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Old 09-30-21, 09:45 PM
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That all is a lot to digest. It had not occurred to convert an existing bike to electric. I checked out the conversion kits and they are intriguing. The S-Works bikes are too dear by far, but Cannondale looks more reasonable. I will have to wrestle with my conscience on this one for a while.

Thanks, folks.

Mike
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Old 10-01-21, 07:37 AM
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Originally Posted by IcySwan1 View Post
That all is a lot to digest. It had not occurred to convert an existing bike to electric. I checked out the conversion kits and they are intriguing. The S-Works bikes are too dear by far, but Cannondale looks more reasonable. I will have to wrestle with my conscience on this one for a while.
Have fun with the thought experiment. I did this 8 years ago (before Specialized had their first e-bike) and I'm still riding mine.

Some issues:
you can't really put a throttle or any handle bar mounted thing on a drop bar bike, as all I have seen are for MTB bar diameter, so nothing fits.
if you want a hub motor, you need a strong drop out - road bikes typically don't have these. Through axle makes things more complex. I used a single speed bike as that had beefy track dropouts (horizontal).
My bike was originally with 23mm tires, and those are a nightmare at speed (due to road imperfections). I've since modified the bike so it can take 32-40mm tires, and that is much much better.
Weight of the donner bike isn't much of an issue (well, mine was 19lbs stock).
as I ride a lot, I want low power that matches my power output. This helps keep the total weight of the bike down and helps it feel more like a natural road bike. 36v and 10 amps lets gives me about 250watts* more than I would have without the motor. If I put in 250 watts through my legs, I have a bike that feels like a natural bike, but cruises 25+ mph.

Certainly a 50lb+ bike is going to handle like a pig compared to a natural road bike.

I'm thinking the best bet would be to put a small mid drive motor on a strong (not expensive) frame.

* I'm randomly dinging my e-bike 100 watts for weight, drag, and inefficiencies)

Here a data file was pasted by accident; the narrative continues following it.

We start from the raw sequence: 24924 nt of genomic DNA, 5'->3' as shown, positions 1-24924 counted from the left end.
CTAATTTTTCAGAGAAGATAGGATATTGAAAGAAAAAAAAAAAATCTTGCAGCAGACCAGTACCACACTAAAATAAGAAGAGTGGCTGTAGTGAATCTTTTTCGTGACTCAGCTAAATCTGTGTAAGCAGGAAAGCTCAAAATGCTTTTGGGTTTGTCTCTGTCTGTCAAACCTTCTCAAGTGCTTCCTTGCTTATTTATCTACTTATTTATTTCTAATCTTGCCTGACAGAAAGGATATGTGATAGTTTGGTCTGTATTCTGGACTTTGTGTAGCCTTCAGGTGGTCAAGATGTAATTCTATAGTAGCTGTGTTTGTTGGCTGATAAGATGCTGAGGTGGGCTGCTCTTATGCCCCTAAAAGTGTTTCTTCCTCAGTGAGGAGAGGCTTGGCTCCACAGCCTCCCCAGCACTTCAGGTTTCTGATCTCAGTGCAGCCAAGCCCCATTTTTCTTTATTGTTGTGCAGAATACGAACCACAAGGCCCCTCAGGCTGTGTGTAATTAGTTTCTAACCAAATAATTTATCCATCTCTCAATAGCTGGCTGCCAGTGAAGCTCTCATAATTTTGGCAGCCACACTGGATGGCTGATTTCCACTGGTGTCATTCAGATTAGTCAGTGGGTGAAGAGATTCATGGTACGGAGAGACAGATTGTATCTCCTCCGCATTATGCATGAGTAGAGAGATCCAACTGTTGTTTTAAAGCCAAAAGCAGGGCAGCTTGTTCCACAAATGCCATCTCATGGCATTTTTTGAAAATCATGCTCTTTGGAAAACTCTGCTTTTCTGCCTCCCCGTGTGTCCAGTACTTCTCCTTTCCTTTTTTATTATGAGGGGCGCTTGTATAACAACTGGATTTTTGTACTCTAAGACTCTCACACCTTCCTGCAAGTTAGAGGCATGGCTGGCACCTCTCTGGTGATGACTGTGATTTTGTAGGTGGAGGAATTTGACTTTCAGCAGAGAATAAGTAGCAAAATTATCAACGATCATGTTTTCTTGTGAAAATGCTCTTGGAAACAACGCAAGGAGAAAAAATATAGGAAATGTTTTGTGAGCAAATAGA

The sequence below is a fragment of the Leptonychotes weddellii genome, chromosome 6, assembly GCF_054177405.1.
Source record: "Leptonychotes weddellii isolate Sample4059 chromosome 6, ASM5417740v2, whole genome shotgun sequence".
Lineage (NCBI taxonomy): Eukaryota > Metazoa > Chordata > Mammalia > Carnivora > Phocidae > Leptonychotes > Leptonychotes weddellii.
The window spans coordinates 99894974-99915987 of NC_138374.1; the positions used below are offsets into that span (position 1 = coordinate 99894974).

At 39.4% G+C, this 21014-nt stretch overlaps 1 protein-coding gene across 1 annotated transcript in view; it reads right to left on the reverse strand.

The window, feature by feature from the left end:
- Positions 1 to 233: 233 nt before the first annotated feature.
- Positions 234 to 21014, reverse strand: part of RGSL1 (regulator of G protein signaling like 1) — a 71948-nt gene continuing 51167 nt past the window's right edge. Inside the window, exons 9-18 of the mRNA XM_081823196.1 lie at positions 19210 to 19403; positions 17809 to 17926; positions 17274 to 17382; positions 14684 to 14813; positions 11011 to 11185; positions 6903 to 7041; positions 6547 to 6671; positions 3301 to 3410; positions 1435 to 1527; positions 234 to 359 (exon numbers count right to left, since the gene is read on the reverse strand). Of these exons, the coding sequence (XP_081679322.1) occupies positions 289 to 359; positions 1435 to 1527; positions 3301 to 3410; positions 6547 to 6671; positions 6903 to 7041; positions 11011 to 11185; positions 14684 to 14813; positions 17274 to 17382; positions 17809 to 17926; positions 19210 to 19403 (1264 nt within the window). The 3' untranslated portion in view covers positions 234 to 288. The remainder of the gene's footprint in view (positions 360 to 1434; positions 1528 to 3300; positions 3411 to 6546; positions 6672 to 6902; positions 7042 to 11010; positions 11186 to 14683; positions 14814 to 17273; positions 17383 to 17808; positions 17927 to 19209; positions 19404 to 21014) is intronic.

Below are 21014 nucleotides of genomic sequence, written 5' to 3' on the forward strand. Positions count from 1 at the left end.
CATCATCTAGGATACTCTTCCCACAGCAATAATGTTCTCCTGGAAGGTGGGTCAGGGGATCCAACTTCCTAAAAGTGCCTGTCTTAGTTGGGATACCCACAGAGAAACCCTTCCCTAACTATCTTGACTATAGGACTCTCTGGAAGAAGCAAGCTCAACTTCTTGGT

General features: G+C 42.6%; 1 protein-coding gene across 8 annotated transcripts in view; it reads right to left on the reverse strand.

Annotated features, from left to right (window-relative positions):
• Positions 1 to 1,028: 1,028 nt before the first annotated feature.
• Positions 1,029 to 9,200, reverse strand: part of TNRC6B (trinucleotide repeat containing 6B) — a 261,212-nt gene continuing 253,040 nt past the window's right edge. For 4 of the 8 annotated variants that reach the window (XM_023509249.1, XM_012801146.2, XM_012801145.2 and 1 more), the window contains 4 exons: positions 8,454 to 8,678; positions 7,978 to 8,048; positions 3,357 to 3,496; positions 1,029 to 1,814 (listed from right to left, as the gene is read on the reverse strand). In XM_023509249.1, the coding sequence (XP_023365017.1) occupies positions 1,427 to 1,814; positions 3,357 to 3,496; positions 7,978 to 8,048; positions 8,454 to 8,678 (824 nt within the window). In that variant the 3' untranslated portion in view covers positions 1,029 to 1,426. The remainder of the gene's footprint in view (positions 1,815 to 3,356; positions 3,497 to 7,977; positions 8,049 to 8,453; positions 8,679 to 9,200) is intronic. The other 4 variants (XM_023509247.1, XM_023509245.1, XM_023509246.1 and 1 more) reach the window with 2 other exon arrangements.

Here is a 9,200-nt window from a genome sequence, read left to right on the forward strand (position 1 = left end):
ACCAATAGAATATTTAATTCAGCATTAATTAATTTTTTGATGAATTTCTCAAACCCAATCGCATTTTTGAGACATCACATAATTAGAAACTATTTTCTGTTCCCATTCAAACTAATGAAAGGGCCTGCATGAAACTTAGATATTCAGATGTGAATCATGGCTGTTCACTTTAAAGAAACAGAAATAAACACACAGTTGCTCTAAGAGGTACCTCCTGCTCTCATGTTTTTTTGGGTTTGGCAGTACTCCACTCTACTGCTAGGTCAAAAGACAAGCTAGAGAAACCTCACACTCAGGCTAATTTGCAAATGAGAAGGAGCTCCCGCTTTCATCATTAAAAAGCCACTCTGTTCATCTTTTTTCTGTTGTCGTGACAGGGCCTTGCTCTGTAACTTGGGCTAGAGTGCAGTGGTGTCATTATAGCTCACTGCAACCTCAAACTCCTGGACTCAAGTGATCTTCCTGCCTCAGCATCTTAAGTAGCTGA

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Old 10-01-21, 09:28 AM
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c58, you might add that your bike weighs less than 25 pounds without battery.
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Old 10-01-21, 09:41 AM
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Originally Posted by chas58 View Post
Some issues: you can't really put a throttle or any handle bar mounted thing on a drop bar bike,
Yup, mounting thumb throttles on standard drop bars (or odd diameter bars) is not easy, but here's a solution I've been considering: Handle Bob

(Not my bike or pic)

Last edited by Riveting; 10-01-21 at 09:45 AM.
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Old 10-01-21, 11:50 AM
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Yup, mounting thumb throttles on standard drop bars (or odd diameter bars) is not easy, but here's a solution I've been considering: Handle Bob
Yah, zip ties are not really my thing. I've never seen a good design in the last decade (that wasn't OEM from the bike maker).

My solution is pretty simple:
using a small power motor (36v 10a), I can just use a button throttle. Kinda like a turbo or NOS button that I can leave on.
I can put a simple rheostat in line to dial up/down the power, or a setting on the controller if I choose, but at these powers its not needed.

A better solution could be a torque sensing mid-drive like the TSZB2.

Although I'm an engineer, design is important to me. My bike just looks like a standard road bike (with a small revelate tangle top tube frame bag). No need to attract attention.
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Old 10-01-21, 01:39 PM
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Chas58, 2 things you note resonate. First, the handling qualities of a 50lb bike versus a natural road bike. That is a concern. But secondly, and most importantly, you have me at the "NOS button." I am all in on Big Daddy Don Garlits.